The Book in Three Sentences
While Kleon’s previous book was about “stealing” from others, Show Your Work encourages artists to become findable. Instead of wasting time networking, you should be using social networks to discover yourself at the same time you add value to people’s lives. Show Your Work is about being so influential that you let other people steal from you.
Show Your Work Summary
A New Way of Operating
People often have questions about self-promotion, but you should be focusing on getting good instead. For people to find you, you have to be findable. There’s a way to put your work out there while getting good. Build sharing into your routine. Post bits and pieces of your work, ideas, and what you’re learning. This book is a beginner’s manual for people who hate self-promotion.
Steal Like an Artist was about stealing influence from others. Show Your Work is about influencing others by letting them steal from you.
Chapter 1: You Don’t Have to Be a Genius
The “lone genius” is a destructive myth. Nobody’s a superhuman who appears out of nowhere and delivers a masterpiece. Instead, great ideas come from a group of creative people. To a certain extent, creativity is collaboration and the internet is the perfect place for this.
Amateurs have the advantage over professionals because unlike the latter, the former have nothing to lose. Amateurs experiment and share the results. They’re not afraid to make mistakes. They learn constantly. They use any tools they can get their hands on.
You can’t find your voice if you don’t use it.
Read obituaries. The basic fact of life is that we’re all going to die. Obituaries are about life, not death.
Chapter 2: Think Process, Not Product
To everyone but yourself, the most important thing is the finished product. To you, the most important thing is the process, the experience. By sharing the process, you can bond with your audience. Become a documentarian. Start a work journal, keep a scrapbook, and take photographs of your work.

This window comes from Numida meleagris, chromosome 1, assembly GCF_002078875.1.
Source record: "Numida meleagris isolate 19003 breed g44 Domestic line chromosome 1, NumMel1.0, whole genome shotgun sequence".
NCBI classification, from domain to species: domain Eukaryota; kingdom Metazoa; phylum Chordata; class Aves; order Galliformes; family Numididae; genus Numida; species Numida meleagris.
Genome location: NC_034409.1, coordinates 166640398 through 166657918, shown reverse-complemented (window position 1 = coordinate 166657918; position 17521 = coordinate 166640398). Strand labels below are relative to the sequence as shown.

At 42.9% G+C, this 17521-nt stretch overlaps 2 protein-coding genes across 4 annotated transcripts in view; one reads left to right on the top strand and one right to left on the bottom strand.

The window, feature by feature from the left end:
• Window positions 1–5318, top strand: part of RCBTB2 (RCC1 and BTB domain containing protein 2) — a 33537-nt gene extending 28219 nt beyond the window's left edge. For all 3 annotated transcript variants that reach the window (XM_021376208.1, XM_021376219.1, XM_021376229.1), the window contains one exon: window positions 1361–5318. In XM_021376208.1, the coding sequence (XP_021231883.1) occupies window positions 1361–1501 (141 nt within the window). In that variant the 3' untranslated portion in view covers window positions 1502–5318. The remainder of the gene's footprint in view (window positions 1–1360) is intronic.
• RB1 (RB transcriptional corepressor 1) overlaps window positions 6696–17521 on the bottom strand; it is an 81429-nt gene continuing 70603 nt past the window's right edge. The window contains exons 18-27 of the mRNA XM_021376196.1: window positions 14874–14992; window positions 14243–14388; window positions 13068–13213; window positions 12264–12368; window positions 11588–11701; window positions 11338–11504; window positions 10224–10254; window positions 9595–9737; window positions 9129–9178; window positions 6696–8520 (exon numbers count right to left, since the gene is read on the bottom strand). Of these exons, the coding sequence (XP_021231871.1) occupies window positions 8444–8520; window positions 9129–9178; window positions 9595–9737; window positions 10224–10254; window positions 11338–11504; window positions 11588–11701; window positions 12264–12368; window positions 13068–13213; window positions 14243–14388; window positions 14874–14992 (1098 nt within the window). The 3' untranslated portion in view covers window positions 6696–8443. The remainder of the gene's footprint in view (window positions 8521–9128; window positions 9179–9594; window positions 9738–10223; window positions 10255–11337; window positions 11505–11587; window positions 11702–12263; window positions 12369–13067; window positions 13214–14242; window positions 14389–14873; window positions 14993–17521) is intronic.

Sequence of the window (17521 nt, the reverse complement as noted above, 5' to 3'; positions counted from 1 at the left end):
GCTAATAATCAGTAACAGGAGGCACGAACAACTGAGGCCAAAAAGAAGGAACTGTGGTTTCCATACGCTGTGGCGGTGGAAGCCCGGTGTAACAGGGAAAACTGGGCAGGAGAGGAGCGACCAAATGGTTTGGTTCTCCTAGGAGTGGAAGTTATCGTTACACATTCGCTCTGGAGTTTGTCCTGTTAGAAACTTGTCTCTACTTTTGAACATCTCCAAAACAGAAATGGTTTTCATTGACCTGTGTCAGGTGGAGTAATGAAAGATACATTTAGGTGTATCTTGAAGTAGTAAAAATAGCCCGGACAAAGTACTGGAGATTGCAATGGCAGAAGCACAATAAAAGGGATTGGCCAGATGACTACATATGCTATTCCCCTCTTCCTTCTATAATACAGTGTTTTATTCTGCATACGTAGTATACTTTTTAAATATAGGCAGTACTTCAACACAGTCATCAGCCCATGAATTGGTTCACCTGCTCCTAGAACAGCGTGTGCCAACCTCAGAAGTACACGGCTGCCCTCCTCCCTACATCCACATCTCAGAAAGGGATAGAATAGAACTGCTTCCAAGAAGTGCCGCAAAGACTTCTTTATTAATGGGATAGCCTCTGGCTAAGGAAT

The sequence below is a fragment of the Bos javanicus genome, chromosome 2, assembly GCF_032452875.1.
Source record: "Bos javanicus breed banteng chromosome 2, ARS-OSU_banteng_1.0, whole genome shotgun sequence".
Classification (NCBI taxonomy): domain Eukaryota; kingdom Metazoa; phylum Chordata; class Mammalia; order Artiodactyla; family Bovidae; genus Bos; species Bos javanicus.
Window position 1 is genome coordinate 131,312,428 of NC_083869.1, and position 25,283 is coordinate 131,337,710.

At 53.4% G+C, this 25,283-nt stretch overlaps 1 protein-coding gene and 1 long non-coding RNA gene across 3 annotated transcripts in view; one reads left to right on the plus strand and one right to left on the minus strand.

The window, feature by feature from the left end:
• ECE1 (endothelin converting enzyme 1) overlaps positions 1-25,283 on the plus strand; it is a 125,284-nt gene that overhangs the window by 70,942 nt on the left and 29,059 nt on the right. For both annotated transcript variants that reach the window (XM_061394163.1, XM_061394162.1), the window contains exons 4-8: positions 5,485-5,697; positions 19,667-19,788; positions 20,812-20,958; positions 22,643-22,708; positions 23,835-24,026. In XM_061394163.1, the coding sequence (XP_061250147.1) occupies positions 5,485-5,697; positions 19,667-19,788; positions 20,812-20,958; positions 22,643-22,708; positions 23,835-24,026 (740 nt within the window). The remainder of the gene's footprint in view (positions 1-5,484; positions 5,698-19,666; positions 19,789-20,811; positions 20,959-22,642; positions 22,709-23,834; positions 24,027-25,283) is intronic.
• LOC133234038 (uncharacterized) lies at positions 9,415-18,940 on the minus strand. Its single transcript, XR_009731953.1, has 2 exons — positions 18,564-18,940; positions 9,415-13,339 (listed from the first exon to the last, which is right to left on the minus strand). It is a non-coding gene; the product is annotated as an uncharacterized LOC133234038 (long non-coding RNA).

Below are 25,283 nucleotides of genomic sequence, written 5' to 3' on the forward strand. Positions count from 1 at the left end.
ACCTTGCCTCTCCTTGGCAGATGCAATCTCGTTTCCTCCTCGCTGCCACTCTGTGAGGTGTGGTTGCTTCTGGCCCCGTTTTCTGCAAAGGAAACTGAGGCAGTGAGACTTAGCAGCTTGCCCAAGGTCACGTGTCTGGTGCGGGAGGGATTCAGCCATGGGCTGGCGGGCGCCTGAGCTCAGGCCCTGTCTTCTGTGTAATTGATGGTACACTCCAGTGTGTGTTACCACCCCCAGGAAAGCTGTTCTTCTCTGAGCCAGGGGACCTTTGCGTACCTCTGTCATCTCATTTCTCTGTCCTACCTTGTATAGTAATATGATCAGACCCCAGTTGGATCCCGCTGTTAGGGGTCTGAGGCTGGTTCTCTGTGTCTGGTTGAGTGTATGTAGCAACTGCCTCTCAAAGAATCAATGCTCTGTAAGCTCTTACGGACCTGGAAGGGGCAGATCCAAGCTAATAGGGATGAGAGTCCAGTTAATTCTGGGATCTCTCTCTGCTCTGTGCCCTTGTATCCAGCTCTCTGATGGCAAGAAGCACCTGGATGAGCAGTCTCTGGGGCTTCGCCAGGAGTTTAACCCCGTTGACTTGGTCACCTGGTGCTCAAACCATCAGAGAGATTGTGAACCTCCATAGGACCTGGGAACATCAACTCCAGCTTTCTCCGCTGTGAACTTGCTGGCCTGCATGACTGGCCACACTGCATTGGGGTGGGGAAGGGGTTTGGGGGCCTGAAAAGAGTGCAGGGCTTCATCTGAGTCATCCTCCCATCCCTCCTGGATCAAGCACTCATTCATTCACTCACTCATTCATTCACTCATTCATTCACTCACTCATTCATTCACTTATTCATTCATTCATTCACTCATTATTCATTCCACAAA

Chapter 3: Share Something Small Every Day
Overnight success doesn’t exist. When it comes to building a body of work, focus on days. At the end of the day, pick one piece of your process and share it. Pick a social media according to what you do and share there. Don’t be afraid to adopt a new social network early. To post, think about what you’re working on. Show your work, not your lunch. Don’t let sharing your work get in the way of doing actual work. Share, but don’t overshare. You’re sharing what others might find helpful or entertaining.
Stock and flow are concepts from economy. For media, flow is the feed (the daily updates, posts, and tweets) and stock is the content that’s timeless. Social networks come and go. If you want to develop a more permanent presence online, register a domain name, pay for web hosting, and start a blog. Don’t abandon your website for a new social network.
Chapter 4: Open Up Your Cabinet of Curiosities
Don’t hoard, curate. Your influences are worth sharing. If you share someone else’s work, give proper credit to its owner. Treat that work with respect and care. Tell people where you found the work you’re sharing. Don’t share something if you don’t know who made it or where it came from.
Chapter 5: Tell Good Stories
The stories you tell about your work matter. People want to connect. The story has to have a structure and follow a certain logic. When you’re telling a story, think about your audience. Be clear and brief. Be frank about what you do.
Chapter 6: Teach What You Know
Teaching doesn’t mean competition. When you love something, you should go out of your way to share the knowledge. When you teach, you generate more interest in your work.
Chapter 7: Don’t Turn into Human Spam
Some people want a prize without earning it first. They’re human spam. Don’t make the same mistake and point to your own stuff only. If you want people to follow you, turn into someone worth following. To be interesting, first, you have to be interested.
Don’t hang out with people that drain your energy. This doesn’t apply to people only, but also to jobs, hobbies, places, and so on. If you share your mission with someone else, that person immediately becomes important. Share, collaborate, and keep those people close. Have personal meetups with members of your online community.
Chapter 8: Learn to Take a Punch
Don’t take criticism personally and don’t feed the trolls, they go away.
Chapter 9: Sell Out
Don’t be afraid to charge for your work or ask for donations, but the price should be fair.
You should start building a mailing list as soon as you can. Email is old and isn’t any signs of dying soon. The model to make money is simple: give away something in exchange for people’s email addresses. When you have something to sell, send them an email. Hopefully, they’ll buy.
Whatever you do, don’t betray people’s trust.
Chapter 10: Stick Around
To get what you’re after, don’t quit. Find a way to never lose momentum. Persevere. Use the end of a project to start another one. Don’t be afraid to take some time off to recharge.
You can do this on a minor scale daily:
Whenever you feel like you mastered something, stop doing it and start something else.